While the platform may not be immediately visible to the end user of the software, it is dangerous to ignore it and the power of technology. You probably never knew how the USS Enterprise achieved warp speed, but you knew that it could. You didn’t know how the transporter beam worked, but you knew what happened when Captain Kirk said, “Beam me up, Scottie.” While neither were the only ways to get from point A to point B, both added speed and efficiency.

While Kenandy chose to build an ERP solution from a clean sheet of paper, in order to compete, it needed to find a way to add both speed and efficiency to the development process. Kenandy chose to build on the Salesforce Platform to deliver both. And in doing so, its customers also benefit from speed and simplicity, which together yield efficiency.

ERP: Empower Real PeopleTM

Speed and efficiency are prerequisites for delivering on the first element of next generation ERP: providing new ways of engaging with enterprise software.

Traditionally, users have engaged with ERP through a hierarchical series of menus, which require at least a rudimentary knowledge of how data and processes are organized. Hopefully this organization reflects how the business processes and the enterprise itself are structured, but with a hierarchy of menus, there are no guarantees that navigation is intuitive or that business processes are streamlined and efficient.

When processes within ERP are clumsy and inefficient, employees spend more time trying to work around the system, rather than working with it. Cynics like to refer to ERP not as “enterprise resource planning”, but as “Excel runs production.” Sandy Kurtzig strives for a different goal where ERP stands for “empower real people.” For that to happen you need to reach both up and down the corporate ladder.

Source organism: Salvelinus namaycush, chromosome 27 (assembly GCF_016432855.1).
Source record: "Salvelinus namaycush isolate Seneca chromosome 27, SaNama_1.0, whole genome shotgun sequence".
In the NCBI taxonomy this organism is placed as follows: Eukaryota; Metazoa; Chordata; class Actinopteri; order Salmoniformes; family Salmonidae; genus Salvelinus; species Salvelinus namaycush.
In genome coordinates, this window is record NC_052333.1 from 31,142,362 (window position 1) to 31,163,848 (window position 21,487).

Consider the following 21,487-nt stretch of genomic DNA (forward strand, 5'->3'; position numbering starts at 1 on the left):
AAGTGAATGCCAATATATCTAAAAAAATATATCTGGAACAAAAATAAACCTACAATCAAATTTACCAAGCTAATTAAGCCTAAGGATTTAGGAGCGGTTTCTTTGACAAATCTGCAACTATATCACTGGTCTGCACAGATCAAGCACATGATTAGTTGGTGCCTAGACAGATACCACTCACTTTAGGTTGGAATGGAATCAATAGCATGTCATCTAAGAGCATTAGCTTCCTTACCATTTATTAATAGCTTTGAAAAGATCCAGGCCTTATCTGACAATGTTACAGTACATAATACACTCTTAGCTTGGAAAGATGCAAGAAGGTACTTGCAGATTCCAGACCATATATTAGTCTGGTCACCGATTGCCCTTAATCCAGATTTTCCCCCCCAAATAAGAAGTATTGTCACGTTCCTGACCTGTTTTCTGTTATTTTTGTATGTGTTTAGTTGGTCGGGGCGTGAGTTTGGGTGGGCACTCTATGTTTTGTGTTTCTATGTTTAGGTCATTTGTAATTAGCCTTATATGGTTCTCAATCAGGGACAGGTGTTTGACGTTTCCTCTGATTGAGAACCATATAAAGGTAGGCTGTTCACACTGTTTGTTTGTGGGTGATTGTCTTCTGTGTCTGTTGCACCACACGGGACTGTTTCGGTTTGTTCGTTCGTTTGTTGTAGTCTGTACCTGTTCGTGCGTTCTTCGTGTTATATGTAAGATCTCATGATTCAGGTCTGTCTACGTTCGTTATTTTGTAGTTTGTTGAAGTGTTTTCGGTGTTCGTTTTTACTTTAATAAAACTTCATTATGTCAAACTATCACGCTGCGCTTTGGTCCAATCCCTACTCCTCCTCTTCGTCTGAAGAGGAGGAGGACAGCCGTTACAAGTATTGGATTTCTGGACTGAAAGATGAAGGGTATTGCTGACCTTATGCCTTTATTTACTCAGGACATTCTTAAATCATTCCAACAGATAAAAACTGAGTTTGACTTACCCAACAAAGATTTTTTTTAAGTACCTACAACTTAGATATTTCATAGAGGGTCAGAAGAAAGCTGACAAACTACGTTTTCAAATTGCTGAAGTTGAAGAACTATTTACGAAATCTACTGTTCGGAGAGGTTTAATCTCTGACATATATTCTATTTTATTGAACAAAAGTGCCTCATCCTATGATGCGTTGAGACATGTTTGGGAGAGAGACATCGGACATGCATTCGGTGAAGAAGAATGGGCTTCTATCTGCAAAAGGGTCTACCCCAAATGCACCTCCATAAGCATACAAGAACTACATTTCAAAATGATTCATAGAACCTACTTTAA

Traditionally, a small percentage of employees of any company ever put their hands directly on ERP, and this select group almost never included top-level executive decision-makers. But the speed of required decision-making and the consumerization of IT are making this unacceptable.

So how does Kenandy empower real people? It relies on the Salesforce Platform to deliver a user experience that is appealing to the younger work force that has grown up on the Internet. And in making the solution appealing to the millennials, it also makes it easier for the older crowd to use. It recognizes there are “mobile” and “social” users as well, both of which are addressed by the platform.

The Salesforce Platform also enables collaboration by connecting people to the business and to information. For years, salesforce.com made a big deal out of its “social” capabilities but the manufacturing community is just now appreciating social. While a hot topic among pundits and industry “influencers,” the perceived value was lost on many, particularly in manufacturing. Traditionalists distinguish between a business event and a social event, between a business conversation and a social chat, between a business colleague and a friend or social acquaintance. Many didn’t “get” that social is really just shorthand for new and improved ways of getting and staying informed in a collaborative way. And who doesn’t want that?